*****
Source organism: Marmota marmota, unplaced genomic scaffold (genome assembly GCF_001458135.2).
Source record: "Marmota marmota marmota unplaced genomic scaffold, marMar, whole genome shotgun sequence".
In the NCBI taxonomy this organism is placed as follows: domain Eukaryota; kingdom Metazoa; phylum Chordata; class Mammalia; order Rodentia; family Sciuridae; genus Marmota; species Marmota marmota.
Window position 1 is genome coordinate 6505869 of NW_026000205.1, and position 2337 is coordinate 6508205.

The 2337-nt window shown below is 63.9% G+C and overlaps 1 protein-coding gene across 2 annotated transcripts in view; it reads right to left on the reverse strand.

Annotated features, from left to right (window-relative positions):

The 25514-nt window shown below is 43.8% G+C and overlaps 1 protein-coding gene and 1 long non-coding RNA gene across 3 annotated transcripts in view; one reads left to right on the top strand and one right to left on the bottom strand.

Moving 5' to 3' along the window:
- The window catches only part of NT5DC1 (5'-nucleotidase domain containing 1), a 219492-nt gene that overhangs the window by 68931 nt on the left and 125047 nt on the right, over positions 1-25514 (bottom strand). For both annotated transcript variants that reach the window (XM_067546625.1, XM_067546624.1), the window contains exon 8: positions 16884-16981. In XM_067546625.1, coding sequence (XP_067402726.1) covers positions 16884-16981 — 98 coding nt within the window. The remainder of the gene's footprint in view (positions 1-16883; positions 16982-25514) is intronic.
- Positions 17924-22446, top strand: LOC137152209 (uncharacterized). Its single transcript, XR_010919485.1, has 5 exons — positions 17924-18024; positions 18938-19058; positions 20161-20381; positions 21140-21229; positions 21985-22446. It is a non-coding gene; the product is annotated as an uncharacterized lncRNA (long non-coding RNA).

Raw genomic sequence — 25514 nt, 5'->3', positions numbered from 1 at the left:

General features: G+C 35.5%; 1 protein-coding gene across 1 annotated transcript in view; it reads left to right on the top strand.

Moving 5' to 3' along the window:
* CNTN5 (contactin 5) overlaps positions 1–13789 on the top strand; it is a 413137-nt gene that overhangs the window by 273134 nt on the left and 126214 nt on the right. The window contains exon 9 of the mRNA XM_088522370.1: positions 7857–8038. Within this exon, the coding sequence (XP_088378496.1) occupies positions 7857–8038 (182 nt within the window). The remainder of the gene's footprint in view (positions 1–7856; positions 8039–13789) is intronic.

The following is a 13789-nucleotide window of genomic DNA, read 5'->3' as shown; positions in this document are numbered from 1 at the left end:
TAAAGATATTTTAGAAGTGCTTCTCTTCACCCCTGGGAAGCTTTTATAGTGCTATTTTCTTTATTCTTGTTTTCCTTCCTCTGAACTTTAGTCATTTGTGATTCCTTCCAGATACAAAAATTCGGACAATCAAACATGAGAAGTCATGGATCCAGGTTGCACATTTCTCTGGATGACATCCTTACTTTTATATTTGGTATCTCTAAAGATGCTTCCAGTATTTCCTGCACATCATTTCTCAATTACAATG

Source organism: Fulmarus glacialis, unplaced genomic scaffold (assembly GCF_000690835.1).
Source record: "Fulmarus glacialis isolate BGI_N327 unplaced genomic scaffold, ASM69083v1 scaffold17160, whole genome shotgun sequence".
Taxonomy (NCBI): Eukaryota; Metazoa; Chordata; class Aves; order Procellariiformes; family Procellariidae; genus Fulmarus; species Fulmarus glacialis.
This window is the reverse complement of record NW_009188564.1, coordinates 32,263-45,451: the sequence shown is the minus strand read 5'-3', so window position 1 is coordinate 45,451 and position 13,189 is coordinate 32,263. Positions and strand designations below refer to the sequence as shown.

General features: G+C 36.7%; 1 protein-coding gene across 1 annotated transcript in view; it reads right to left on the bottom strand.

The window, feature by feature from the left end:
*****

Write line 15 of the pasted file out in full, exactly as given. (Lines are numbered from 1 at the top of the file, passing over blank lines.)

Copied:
The following is a 13789-nucleotide window of genomic DNA, read 5'->3' as shown; positions in this document are numbered from 1 at the left end: